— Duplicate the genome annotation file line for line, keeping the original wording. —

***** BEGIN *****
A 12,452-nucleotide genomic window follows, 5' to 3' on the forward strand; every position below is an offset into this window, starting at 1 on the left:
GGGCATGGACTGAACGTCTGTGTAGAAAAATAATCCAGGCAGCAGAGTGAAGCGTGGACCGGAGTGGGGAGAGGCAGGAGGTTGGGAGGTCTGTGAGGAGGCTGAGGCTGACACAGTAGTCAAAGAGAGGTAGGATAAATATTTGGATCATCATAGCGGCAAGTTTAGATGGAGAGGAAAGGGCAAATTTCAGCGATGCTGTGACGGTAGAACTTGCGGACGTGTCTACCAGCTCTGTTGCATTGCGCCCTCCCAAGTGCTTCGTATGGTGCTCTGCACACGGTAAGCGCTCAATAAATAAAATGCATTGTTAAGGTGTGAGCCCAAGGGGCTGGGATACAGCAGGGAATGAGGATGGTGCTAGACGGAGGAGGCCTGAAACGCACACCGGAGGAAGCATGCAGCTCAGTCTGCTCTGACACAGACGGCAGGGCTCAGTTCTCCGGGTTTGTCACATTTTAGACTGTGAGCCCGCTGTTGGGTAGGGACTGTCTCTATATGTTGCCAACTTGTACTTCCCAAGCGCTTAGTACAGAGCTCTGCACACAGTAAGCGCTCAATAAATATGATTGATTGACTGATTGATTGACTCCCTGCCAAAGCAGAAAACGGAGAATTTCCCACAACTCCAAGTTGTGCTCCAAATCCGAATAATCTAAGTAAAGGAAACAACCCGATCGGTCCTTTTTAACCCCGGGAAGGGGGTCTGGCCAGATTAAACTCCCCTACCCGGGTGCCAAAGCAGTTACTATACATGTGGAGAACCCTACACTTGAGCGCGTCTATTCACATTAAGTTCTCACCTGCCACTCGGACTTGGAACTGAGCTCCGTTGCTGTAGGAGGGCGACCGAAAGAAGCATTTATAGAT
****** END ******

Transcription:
A 12,452-nucleotide genomic window follows, 5' to 3' on the forward strand; every position below is an offset into this window, starting at 1 on the left:
GGGCATGGACTGAACGTCTGTGTAGAAAAATAATCCAGGCAGCAGAGTGAAGCGTGGACCGGAGTGGGGAGAGGCAGGAGGTTGGGAGGTCTGTGAGGAGGCTGAGGCTGACACAGTAGTCAAAGAGAGGTAGGATAAATATTTGGATCATCATAGCGGCAAGTTTAGATGGAGAGGAAAGGGCAAATTTCAGCGATGCTGTGACGGTAGAACTTGCGGACGTGTCTACCAGCTCTGTTGCATTGCGCCCTCCCAAGTGCTTCGTATGGTGCTCTGCACACGGTAAGCGCTCAATAAATAAAATGCATTGTTAAGGTGTGAGCCCAAGGGGCTGGGATACAGCAGGGAATGAGGATGGTGCTAGACGGAGGAGGCCTGAAACGCACACCGGAGGAAGCATGCAGCTCAGTCTGCTCTGACACAGACGGCAGGGCTCAGTTCTCCGGGTTTGTCACATTTTAGACTGTGAGCCCGCTGTTGGGTAGGGACTGTCTCTATATGTTGCCAACTTGTACTTCCCAAGCGCTTAGTACAGAGCTCTGCACACAGTAAGCGCTCAATAAATATGATTGATTGACTGATTGATTGACTCCCTGCCAAAGCAGAAAACGGAGAATTTCCCACAACTCCAAGTTGTGCTCCAAATCCGAATAATCTAAGTAAAGGAAACAACCCGATCGGTCCTTTTTAACCCCGGGAAGGGGGTCTGGCCAGATTAAACTCCCCTACCCGGGTGCCAAAGCAGTTACTATACATGTGGAGAACCCTACACTTGAGCGCGTCTATTCACATTAAGTTCTCACCTGCCACTCGGACTTGGAACTGAGCTCCGTTGCTGTAGGAGGGCGACCGAAAGAAGCATTTATAGAT